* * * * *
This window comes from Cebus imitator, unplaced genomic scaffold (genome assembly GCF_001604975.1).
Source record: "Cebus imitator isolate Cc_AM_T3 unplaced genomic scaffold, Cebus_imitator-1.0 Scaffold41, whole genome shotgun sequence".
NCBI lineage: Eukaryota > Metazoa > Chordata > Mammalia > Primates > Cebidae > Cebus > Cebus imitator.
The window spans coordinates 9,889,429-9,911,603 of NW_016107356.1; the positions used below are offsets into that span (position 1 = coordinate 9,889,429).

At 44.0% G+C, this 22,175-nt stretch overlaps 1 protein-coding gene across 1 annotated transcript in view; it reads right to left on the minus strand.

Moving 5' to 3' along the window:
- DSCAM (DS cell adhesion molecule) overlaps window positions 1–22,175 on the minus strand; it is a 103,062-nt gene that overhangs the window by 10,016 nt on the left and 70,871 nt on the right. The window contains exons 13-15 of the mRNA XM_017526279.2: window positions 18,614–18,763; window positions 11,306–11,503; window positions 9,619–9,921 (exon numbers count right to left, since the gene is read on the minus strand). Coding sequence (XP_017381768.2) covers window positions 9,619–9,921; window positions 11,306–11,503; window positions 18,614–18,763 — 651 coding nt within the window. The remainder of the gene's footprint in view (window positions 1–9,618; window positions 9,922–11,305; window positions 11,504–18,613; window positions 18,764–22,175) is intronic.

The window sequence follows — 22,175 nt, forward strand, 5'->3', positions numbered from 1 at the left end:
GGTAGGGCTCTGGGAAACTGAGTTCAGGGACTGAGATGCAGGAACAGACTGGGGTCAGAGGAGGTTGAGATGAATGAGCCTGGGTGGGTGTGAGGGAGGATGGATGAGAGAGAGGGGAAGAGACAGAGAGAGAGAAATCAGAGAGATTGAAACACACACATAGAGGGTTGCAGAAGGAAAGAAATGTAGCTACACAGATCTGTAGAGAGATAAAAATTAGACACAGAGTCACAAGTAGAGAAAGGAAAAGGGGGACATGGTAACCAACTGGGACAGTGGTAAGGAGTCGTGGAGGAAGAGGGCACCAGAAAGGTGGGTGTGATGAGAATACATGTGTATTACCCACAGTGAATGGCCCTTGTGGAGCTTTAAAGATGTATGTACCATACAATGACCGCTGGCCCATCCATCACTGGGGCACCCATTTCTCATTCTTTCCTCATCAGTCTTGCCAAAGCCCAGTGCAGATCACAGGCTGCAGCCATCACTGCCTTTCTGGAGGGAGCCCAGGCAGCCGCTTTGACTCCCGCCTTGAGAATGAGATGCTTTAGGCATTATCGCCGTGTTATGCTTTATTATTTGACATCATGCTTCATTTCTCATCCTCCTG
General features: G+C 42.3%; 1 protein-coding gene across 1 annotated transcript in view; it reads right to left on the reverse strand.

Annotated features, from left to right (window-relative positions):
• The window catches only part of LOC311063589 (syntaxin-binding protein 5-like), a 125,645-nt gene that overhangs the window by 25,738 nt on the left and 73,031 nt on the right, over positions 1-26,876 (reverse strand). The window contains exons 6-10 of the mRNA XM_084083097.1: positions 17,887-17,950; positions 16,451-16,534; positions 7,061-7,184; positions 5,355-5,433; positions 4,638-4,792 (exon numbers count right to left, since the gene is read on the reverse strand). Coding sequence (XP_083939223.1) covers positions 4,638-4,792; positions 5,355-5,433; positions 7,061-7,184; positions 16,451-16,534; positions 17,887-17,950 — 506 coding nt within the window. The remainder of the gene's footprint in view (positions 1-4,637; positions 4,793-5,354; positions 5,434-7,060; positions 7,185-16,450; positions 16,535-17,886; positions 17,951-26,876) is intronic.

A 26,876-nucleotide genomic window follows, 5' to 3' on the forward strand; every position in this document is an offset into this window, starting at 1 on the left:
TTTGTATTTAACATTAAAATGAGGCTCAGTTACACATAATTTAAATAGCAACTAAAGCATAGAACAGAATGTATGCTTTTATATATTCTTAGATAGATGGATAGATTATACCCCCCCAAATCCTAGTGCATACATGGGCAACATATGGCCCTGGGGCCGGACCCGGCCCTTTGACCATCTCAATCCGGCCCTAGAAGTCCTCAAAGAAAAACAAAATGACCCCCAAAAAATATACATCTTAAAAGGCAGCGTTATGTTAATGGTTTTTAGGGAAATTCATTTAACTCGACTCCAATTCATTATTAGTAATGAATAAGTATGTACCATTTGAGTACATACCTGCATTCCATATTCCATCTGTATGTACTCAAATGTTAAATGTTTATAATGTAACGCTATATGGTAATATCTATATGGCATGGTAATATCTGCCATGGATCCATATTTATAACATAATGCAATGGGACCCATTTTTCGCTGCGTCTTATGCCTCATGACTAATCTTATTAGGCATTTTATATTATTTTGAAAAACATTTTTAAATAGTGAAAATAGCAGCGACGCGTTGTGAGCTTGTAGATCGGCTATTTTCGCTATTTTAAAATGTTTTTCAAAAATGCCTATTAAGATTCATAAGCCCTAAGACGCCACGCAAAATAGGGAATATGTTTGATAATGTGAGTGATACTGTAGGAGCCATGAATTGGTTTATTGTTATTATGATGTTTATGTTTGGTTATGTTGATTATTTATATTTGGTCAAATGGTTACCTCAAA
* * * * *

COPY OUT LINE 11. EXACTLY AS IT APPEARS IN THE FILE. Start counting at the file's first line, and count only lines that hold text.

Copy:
Annotated features, from left to right (window-relative positions):